“I Need You to Say ‘I’: Why First Person is Important in College Writing” by Kate McKinney Maddalena can be found here.

One of the rules that many writers have heard throughout high school is that in an academic essay, “I”, signifying the presence of your own voice, is not appropriate. Maddalena offers a counterargument to that anti-I perspective in this essay. She provides a thorough explanation of all of the reasons if, when, and where first-person references might actually enhance your writing. She also explains why and how first-person references could weaken it. Knowing how and when to use your own “I” is a big step in finding your voice as an academic writer. If you find yourself struggling to differentiate your authors’ ideas from your interpretations or analyses of those ideas, this is an article that can clarify how to do so more effectively.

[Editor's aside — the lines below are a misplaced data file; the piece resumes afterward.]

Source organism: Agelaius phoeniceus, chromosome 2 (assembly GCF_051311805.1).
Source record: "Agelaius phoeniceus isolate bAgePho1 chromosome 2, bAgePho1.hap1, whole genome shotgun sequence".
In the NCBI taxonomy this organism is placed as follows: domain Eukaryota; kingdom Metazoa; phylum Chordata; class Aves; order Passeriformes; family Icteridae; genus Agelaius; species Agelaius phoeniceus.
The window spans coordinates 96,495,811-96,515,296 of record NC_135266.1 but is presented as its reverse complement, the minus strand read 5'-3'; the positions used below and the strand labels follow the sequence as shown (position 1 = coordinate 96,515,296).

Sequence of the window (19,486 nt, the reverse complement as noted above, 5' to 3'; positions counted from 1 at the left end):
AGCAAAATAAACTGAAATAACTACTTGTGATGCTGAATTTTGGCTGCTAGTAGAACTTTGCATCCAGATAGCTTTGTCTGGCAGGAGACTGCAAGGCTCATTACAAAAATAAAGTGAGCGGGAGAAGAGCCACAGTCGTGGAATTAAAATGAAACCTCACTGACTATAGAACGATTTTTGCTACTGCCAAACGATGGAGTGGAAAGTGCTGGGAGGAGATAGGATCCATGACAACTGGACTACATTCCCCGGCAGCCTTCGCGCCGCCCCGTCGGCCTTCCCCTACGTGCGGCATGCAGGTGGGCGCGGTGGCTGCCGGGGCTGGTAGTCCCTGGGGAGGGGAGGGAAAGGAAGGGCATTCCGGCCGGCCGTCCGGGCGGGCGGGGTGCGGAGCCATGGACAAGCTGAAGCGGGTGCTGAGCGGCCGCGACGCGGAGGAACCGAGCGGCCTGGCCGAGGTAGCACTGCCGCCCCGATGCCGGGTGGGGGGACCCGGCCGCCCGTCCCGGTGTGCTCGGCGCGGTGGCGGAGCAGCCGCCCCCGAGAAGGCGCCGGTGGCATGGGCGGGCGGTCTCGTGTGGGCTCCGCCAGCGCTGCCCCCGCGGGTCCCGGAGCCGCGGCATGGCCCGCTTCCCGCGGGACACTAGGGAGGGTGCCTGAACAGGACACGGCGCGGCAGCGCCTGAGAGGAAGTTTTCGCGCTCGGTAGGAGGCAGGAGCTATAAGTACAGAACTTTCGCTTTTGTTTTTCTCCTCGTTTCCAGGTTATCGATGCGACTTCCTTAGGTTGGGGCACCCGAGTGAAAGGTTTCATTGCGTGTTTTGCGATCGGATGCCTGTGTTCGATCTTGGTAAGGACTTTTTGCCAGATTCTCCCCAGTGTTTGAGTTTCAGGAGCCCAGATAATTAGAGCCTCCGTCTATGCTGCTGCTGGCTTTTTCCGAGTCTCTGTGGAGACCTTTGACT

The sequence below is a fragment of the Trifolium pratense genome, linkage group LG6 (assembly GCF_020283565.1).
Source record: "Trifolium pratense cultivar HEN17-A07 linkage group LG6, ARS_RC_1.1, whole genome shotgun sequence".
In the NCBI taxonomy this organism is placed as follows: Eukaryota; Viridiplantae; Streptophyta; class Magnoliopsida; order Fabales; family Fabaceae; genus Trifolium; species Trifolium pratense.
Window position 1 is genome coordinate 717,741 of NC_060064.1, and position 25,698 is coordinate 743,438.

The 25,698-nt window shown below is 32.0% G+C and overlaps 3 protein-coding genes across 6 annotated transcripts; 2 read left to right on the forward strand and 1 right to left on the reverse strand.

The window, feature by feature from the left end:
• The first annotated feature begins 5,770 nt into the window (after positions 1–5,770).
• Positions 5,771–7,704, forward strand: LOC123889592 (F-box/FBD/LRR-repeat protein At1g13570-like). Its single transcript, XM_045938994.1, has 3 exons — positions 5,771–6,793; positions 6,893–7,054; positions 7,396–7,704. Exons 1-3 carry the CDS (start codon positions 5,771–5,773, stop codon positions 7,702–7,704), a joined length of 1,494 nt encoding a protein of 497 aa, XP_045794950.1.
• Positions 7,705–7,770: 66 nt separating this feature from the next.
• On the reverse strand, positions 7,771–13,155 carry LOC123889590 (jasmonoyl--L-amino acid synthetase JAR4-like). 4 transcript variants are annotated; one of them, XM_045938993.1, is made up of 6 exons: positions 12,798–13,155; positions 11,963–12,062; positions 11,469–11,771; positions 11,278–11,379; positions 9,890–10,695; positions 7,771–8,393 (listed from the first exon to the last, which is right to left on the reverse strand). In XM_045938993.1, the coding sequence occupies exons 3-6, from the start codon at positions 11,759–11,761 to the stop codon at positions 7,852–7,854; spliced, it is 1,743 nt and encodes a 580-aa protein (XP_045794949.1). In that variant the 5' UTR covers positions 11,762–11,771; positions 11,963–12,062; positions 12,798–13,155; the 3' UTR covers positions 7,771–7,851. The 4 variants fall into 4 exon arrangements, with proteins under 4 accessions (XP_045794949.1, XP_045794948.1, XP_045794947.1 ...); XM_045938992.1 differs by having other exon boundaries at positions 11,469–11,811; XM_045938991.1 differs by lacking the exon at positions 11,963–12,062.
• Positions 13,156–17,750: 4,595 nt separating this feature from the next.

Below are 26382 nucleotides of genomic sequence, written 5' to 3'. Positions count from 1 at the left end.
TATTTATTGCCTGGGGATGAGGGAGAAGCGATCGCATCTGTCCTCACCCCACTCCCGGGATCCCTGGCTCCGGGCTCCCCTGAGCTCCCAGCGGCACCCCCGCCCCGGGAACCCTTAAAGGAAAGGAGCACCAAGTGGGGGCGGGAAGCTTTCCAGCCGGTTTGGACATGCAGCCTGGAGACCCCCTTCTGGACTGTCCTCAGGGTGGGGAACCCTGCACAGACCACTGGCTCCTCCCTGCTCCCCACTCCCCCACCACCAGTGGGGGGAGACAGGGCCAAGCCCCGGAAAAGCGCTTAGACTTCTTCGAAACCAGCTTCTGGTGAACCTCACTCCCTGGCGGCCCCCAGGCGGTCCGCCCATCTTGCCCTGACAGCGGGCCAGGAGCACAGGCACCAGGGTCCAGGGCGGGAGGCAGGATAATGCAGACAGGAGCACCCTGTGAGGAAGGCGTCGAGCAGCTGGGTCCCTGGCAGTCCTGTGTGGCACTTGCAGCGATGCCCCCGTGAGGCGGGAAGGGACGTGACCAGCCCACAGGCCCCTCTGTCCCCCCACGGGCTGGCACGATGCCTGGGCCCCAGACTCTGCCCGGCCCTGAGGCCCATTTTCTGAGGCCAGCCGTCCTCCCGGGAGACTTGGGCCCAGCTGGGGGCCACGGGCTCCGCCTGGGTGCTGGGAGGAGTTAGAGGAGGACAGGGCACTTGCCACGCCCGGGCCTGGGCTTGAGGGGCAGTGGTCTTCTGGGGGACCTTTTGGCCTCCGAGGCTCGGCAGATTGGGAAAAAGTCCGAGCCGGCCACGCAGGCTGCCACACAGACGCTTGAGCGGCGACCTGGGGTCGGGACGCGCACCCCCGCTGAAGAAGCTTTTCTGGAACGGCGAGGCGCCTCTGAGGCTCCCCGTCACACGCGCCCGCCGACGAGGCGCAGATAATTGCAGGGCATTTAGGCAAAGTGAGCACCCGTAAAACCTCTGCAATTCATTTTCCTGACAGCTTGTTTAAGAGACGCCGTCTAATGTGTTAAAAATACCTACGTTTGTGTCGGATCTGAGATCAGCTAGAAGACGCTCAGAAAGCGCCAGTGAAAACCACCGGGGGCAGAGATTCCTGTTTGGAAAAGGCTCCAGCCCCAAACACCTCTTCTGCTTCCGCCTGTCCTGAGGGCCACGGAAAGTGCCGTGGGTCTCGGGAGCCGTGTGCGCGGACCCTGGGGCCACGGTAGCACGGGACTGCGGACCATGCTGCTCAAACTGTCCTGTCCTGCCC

This article was originally published on WritingSpaces.org, an Open Textbook Project. The site features many articles about writing and composition that may be useful to you.



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A Guide to Rhetoric, Genre, and Success in First-Year Writing (CSN Edition) Copyright © 2022 by Angela Spires; Brendan Shapiro; Geoffrey Kenmuir; Kimberly Kohl; and Linda Gannon is licensed under a Creative Commons Attribution-NonCommercial-ShareAlike 4.0 International License, except where otherwise noted.

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